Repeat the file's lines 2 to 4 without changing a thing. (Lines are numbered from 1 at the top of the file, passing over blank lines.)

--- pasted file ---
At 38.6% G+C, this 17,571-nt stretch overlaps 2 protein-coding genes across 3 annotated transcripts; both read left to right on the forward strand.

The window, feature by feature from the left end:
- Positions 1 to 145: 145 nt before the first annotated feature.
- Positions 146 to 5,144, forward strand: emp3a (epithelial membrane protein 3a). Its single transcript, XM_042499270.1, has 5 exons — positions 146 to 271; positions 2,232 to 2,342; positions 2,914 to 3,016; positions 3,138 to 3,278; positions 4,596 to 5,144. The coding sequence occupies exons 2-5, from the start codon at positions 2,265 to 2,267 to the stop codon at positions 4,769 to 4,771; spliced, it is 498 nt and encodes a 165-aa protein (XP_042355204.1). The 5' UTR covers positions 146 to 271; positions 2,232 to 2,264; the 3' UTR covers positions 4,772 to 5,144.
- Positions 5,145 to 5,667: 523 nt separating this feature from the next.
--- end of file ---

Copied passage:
The window, feature by feature from the left end:
- Positions 1 to 145: 145 nt before the first annotated feature.
- Positions 146 to 5,144, forward strand: emp3a (epithelial membrane protein 3a). Its single transcript, XM_042499270.1, has 5 exons — positions 146 to 271; positions 2,232 to 2,342; positions 2,914 to 3,016; positions 3,138 to 3,278; positions 4,596 to 5,144. The coding sequence occupies exons 2-5, from the start codon at positions 2,265 to 2,267 to the stop codon at positions 4,769 to 4,771; spliced, it is 498 nt and encodes a 165-aa protein (XP_042355204.1). The 5' UTR covers positions 146 to 271; positions 2,232 to 2,264; the 3' UTR covers positions 4,772 to 5,144.